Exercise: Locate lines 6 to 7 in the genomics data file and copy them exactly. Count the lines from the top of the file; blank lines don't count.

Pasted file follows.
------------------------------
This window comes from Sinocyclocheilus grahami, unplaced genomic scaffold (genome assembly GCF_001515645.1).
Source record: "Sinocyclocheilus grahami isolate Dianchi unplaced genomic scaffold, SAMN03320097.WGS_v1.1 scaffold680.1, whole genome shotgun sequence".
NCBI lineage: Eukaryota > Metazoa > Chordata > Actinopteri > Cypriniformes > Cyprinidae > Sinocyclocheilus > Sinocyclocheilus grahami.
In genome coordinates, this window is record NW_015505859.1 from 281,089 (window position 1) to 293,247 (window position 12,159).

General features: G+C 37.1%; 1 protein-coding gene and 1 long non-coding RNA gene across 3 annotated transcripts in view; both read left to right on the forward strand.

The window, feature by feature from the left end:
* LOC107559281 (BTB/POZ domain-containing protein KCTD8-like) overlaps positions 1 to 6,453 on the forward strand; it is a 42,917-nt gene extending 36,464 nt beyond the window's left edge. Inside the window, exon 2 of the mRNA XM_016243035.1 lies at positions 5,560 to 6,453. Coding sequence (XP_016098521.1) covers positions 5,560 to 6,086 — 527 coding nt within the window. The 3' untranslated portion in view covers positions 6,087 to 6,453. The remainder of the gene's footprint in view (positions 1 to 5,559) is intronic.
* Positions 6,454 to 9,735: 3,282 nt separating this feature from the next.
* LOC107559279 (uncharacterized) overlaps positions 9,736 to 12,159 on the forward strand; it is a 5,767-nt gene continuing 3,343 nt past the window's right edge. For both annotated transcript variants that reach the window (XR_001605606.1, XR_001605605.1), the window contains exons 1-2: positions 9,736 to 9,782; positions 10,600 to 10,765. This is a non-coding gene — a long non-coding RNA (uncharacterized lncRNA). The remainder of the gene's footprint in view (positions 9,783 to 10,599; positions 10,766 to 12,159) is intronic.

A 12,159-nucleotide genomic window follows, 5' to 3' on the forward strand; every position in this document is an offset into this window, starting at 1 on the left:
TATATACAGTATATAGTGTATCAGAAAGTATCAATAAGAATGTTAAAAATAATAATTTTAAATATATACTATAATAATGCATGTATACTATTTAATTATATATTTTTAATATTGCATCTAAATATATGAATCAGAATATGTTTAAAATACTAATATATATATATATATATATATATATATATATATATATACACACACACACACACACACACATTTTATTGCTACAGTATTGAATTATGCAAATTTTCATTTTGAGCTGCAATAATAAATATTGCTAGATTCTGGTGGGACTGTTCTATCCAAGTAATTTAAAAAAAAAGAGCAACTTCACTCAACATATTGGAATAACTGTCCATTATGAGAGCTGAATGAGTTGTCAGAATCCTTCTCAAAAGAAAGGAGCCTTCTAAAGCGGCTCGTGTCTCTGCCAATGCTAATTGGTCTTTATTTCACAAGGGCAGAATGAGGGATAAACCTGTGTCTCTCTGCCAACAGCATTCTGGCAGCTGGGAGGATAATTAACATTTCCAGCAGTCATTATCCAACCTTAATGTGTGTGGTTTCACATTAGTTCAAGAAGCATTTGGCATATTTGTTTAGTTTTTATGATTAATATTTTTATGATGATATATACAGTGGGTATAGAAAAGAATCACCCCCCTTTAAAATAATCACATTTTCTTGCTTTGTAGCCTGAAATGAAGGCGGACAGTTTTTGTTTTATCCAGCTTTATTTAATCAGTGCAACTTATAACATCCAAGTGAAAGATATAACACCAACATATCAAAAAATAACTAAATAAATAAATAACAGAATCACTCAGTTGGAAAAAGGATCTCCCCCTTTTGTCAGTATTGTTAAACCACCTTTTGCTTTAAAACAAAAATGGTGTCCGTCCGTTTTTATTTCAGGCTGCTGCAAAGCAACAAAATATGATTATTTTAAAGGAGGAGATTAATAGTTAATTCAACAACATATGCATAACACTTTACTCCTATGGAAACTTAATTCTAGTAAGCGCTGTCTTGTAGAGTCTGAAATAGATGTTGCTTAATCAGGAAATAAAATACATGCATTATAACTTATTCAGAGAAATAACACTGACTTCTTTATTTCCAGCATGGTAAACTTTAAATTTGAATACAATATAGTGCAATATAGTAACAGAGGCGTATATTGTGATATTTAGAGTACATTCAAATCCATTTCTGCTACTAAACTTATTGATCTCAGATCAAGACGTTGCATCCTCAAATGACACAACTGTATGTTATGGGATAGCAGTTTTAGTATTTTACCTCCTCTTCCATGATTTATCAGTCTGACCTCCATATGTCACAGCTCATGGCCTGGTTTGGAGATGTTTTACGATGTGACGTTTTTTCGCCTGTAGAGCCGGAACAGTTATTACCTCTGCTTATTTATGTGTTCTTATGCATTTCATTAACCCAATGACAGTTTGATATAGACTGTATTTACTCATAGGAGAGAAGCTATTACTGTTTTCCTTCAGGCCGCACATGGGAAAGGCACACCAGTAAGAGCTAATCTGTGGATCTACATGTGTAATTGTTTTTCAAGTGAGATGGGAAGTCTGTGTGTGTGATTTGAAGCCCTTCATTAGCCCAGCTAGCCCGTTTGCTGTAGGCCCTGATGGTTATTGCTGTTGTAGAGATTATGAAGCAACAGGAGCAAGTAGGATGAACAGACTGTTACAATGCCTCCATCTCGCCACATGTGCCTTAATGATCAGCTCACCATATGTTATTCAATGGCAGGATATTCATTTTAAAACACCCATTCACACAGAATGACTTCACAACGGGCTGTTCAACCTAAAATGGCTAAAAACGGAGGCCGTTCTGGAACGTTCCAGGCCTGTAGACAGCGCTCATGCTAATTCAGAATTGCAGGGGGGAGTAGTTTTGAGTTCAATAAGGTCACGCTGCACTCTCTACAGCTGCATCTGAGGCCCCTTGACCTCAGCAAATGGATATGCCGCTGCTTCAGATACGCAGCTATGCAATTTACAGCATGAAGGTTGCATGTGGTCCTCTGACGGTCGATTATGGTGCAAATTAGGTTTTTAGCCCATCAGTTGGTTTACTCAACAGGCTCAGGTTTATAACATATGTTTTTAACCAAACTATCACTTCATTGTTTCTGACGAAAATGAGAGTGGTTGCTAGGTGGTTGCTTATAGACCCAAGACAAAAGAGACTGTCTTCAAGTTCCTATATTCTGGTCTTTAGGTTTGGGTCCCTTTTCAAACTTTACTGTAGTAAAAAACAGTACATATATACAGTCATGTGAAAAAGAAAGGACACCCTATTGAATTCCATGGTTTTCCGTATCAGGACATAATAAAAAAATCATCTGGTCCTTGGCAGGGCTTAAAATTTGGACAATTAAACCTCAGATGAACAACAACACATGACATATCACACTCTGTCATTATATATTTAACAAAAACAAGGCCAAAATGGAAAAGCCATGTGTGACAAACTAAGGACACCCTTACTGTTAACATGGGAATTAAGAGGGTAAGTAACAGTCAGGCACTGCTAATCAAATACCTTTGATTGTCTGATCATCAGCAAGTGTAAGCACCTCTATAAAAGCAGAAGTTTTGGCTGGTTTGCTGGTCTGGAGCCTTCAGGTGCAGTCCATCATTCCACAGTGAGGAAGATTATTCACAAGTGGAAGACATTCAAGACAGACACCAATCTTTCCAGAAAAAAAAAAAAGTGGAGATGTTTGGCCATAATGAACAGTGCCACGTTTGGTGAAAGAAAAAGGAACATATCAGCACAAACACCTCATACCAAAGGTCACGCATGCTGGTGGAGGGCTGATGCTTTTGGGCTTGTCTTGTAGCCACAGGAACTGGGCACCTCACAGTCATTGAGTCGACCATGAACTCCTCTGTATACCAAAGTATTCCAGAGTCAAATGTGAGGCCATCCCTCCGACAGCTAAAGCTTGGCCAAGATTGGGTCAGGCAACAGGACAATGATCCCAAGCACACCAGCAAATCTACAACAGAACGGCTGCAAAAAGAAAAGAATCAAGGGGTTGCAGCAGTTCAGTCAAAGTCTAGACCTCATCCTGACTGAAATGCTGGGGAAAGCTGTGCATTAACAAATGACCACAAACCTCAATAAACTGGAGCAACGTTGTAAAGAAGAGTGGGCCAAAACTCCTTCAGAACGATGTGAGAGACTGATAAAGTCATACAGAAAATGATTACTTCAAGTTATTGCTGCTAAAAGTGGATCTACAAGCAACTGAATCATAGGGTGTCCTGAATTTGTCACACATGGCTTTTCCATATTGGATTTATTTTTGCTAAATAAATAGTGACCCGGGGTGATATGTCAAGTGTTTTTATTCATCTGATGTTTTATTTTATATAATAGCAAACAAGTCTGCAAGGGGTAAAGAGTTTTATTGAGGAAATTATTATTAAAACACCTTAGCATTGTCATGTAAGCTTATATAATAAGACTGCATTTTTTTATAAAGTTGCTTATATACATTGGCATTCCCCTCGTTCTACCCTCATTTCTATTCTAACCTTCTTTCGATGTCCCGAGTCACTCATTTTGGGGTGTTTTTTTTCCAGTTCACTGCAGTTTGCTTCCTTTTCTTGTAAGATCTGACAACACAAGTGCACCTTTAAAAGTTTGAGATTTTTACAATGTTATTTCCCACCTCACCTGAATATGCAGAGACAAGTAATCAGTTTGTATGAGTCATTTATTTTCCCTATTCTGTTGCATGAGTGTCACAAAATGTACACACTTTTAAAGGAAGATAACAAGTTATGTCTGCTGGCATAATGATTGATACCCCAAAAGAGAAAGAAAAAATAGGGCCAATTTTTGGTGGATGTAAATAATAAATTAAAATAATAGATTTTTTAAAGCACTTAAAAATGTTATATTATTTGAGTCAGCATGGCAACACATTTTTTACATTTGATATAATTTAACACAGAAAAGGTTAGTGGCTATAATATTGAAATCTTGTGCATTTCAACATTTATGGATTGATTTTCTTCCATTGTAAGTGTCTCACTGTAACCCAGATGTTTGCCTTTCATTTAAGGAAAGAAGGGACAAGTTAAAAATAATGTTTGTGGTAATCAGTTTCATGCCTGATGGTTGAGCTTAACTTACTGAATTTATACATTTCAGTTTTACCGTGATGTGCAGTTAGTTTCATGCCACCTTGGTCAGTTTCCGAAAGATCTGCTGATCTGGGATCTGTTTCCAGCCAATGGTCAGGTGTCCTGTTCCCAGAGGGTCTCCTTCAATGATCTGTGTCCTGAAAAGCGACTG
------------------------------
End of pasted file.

The window, feature by feature from the left end:
* LOC107559281 (BTB/POZ domain-containing protein KCTD8-like) overlaps positions 1 to 6,453 on the forward strand; it is a 42,917-nt gene extending 36,464 nt beyond the window's left edge. Inside the window, exon 2 of the mRNA XM_016243035.1 lies at positions 5,560 to 6,453. Coding sequence (XP_016098521.1) covers positions 5,560 to 6,086 — 527 coding nt within the window. The 3' untranslated portion in view covers positions 6,087 to 6,453. The remainder of the gene's footprint in view (positions 1 to 5,559) is intronic.